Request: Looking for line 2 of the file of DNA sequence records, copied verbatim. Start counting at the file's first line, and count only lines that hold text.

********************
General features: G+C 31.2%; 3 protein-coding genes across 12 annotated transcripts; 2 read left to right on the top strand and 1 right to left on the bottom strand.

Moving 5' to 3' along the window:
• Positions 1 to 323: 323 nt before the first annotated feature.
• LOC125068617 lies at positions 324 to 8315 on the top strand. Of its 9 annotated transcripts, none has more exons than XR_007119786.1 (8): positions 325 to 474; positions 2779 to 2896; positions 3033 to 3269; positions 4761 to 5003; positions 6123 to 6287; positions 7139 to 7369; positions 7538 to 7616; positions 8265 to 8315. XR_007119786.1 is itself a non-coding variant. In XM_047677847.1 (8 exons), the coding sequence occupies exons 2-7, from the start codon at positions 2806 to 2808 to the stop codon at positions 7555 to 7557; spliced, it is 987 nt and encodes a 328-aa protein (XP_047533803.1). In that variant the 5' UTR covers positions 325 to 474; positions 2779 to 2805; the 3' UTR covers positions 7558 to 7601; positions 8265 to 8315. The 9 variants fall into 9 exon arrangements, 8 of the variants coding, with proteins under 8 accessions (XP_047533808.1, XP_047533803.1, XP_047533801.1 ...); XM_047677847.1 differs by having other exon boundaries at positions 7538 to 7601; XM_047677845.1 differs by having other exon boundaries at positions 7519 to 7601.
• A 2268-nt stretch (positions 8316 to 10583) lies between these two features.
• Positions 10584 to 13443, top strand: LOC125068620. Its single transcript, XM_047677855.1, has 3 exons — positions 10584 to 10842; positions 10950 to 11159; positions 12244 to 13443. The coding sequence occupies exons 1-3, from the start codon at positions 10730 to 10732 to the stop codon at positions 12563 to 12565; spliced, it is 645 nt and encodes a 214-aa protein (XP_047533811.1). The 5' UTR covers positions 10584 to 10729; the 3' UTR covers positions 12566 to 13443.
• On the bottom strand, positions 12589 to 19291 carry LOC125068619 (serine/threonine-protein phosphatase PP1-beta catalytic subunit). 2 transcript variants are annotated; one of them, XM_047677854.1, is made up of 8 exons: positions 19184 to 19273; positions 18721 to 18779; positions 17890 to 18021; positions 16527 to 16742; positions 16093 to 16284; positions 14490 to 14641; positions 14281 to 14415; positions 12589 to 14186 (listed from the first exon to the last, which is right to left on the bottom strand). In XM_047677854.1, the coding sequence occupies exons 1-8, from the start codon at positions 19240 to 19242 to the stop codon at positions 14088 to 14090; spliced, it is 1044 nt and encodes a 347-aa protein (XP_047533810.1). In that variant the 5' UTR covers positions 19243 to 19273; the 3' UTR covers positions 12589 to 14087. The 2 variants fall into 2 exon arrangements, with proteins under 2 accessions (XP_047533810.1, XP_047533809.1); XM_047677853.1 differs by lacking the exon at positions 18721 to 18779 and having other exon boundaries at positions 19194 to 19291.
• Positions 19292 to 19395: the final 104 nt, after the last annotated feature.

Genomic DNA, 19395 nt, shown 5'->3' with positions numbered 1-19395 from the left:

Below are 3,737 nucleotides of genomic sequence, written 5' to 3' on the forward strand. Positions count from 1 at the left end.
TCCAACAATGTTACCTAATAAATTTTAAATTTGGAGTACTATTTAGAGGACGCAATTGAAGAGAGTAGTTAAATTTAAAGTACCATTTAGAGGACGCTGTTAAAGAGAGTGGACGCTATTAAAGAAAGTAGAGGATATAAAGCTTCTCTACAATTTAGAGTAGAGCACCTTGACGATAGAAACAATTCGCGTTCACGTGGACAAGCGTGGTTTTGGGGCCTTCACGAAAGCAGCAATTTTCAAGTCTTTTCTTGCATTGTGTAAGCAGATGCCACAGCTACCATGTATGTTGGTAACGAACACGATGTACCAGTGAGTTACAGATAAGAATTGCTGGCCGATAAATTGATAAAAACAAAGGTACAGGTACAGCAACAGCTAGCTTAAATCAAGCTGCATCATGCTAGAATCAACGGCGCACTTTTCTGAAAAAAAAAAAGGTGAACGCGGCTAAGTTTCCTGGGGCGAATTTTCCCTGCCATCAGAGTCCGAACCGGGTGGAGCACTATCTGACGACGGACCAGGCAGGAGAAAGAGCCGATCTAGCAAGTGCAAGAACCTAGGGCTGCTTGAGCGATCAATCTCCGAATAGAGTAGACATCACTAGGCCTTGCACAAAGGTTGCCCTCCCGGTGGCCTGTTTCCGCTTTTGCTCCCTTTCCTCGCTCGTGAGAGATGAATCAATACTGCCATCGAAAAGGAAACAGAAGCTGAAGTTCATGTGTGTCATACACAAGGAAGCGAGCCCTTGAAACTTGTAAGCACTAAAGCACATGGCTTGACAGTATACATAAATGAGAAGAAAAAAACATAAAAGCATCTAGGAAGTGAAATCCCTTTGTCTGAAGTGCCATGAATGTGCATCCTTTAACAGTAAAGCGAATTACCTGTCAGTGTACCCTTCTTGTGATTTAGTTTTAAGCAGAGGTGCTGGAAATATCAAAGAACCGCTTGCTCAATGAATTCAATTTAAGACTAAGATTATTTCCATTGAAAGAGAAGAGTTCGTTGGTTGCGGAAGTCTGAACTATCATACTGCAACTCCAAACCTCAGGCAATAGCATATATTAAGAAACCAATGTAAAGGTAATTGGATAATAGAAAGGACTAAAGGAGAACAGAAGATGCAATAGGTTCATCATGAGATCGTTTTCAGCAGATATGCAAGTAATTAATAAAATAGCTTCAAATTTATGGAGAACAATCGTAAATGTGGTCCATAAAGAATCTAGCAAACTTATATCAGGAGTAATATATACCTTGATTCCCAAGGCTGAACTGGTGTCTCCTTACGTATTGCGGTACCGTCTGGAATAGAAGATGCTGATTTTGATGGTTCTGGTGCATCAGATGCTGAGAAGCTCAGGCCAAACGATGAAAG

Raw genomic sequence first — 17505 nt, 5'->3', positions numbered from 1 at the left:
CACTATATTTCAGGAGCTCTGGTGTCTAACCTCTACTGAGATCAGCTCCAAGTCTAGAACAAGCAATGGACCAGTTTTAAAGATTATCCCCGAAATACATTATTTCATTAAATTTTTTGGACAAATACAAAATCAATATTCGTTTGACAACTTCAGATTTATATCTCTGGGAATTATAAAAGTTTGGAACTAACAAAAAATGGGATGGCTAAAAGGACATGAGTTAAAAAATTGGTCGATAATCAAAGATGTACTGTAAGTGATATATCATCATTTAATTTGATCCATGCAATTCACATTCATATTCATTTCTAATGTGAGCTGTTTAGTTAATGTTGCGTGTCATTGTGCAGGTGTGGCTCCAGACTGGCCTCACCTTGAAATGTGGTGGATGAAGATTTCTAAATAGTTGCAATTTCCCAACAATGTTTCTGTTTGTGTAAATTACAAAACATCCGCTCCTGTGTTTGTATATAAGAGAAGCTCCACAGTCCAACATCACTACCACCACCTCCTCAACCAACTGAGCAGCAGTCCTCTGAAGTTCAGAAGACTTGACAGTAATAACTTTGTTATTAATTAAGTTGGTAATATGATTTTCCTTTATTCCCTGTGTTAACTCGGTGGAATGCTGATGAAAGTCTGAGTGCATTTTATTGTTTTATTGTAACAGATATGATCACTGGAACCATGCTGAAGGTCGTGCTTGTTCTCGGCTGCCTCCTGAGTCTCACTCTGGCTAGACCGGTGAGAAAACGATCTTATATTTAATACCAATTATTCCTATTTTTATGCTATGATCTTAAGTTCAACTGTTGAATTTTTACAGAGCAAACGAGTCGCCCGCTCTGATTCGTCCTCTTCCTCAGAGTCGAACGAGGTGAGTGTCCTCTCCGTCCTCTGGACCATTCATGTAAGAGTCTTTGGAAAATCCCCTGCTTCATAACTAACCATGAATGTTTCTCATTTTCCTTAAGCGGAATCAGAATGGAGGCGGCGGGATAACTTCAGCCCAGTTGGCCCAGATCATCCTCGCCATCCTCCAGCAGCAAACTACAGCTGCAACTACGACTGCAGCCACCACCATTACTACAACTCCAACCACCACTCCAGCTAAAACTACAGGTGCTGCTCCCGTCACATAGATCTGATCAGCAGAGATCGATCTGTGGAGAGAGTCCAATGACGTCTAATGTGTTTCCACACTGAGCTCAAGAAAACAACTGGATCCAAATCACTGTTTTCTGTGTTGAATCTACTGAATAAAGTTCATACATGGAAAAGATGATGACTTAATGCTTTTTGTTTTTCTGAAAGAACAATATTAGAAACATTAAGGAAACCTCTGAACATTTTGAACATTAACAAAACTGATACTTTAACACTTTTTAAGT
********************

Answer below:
Moving 5' to 3' along the window: